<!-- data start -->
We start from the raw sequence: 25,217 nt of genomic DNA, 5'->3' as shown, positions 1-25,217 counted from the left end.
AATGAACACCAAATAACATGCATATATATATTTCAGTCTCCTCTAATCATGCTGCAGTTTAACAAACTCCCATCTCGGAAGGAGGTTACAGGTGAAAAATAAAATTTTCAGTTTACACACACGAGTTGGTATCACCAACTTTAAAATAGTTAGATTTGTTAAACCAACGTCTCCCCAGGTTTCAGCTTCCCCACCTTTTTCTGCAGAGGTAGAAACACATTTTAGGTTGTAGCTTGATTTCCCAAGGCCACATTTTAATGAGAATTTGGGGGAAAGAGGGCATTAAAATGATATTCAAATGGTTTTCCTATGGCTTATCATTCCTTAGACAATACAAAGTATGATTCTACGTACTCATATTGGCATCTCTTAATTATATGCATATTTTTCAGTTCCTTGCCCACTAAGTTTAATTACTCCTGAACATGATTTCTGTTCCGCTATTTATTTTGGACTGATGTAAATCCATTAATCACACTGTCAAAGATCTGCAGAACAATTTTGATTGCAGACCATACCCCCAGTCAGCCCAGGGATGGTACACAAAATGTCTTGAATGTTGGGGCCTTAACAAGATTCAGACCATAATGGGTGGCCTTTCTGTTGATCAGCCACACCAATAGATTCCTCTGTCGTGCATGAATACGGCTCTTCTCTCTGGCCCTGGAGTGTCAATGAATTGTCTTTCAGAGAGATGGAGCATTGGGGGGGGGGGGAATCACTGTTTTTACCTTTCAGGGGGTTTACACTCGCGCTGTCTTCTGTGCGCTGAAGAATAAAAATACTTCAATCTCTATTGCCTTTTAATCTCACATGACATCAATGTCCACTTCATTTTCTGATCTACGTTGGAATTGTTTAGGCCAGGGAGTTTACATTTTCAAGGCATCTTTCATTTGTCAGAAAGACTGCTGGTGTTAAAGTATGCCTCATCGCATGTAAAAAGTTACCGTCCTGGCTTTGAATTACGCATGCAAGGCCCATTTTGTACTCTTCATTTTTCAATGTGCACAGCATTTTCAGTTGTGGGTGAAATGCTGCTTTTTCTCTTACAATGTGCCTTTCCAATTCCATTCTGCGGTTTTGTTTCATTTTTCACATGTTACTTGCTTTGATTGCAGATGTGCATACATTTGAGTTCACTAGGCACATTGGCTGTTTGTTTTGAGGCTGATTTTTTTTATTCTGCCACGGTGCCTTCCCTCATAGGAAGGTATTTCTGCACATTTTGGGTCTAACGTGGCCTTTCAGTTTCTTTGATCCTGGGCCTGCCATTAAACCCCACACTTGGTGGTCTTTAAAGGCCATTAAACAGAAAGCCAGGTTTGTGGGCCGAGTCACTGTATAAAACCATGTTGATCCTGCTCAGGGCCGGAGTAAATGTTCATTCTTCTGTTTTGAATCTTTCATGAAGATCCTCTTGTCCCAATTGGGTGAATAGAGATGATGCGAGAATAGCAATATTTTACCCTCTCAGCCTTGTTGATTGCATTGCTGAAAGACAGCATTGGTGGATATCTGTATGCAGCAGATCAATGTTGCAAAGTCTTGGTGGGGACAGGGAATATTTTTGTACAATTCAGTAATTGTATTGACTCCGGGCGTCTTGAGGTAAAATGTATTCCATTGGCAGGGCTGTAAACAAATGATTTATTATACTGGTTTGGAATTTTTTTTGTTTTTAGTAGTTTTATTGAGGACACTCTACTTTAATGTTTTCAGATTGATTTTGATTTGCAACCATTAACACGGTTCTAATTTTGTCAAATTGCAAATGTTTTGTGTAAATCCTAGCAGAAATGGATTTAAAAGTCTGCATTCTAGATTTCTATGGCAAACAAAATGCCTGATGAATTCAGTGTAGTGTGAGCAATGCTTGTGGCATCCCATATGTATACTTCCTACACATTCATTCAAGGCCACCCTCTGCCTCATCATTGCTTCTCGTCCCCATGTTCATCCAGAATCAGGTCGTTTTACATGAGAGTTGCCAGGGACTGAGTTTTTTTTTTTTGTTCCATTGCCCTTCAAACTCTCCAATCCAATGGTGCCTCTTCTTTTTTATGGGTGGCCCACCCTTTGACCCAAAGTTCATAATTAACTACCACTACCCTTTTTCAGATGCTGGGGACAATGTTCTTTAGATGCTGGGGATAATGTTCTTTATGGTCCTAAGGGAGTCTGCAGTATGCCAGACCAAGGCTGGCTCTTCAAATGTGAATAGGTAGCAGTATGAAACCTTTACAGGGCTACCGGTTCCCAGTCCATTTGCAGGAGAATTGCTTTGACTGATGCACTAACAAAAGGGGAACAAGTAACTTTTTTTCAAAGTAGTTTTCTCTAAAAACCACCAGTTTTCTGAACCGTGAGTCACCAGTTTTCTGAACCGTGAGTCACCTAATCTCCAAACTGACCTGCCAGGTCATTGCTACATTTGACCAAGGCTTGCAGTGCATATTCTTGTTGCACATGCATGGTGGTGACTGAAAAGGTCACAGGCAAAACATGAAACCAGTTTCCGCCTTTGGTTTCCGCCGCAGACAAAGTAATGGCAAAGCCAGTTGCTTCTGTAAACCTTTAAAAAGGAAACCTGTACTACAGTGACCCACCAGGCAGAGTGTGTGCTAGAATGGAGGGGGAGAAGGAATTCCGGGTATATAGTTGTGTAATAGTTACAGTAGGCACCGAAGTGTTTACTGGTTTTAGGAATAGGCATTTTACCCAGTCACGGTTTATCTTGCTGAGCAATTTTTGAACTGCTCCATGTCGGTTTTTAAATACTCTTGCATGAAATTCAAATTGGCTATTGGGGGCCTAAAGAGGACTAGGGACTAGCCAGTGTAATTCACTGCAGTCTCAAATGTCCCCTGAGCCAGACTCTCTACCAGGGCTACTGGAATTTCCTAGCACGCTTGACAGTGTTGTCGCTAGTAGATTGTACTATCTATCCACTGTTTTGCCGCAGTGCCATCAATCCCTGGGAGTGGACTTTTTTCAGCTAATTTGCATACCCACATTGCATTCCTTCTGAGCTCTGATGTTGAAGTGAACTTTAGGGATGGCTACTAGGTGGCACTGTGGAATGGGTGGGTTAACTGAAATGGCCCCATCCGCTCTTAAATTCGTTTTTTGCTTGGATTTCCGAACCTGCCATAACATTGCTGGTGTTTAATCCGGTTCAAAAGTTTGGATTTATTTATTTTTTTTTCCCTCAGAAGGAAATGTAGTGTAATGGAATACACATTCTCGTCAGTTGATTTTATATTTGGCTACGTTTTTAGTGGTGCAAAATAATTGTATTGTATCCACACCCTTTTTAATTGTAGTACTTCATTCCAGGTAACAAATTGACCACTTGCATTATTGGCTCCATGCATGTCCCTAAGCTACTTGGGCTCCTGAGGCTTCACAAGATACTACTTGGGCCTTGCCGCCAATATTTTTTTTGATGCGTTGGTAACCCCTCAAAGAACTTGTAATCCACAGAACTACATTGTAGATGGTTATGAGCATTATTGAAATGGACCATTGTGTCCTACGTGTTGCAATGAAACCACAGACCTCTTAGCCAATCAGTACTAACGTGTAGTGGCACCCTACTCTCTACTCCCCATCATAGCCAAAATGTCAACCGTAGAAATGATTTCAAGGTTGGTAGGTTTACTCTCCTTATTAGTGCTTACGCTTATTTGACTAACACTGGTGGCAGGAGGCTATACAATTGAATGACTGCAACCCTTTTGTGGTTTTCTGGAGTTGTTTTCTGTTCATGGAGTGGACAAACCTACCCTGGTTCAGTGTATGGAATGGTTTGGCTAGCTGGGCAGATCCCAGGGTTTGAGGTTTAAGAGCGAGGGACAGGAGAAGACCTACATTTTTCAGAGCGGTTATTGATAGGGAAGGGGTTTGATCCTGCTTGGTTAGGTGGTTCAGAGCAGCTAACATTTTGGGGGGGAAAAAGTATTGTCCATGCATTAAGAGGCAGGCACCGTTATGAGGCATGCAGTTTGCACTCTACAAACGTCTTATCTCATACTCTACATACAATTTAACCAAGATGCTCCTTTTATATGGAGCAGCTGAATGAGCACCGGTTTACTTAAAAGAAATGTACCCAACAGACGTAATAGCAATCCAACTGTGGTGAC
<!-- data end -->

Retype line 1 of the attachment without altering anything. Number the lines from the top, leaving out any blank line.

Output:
We start from the raw sequence: 25,217 nt of genomic DNA, 5'->3' as shown, positions 1-25,217 counted from the left end.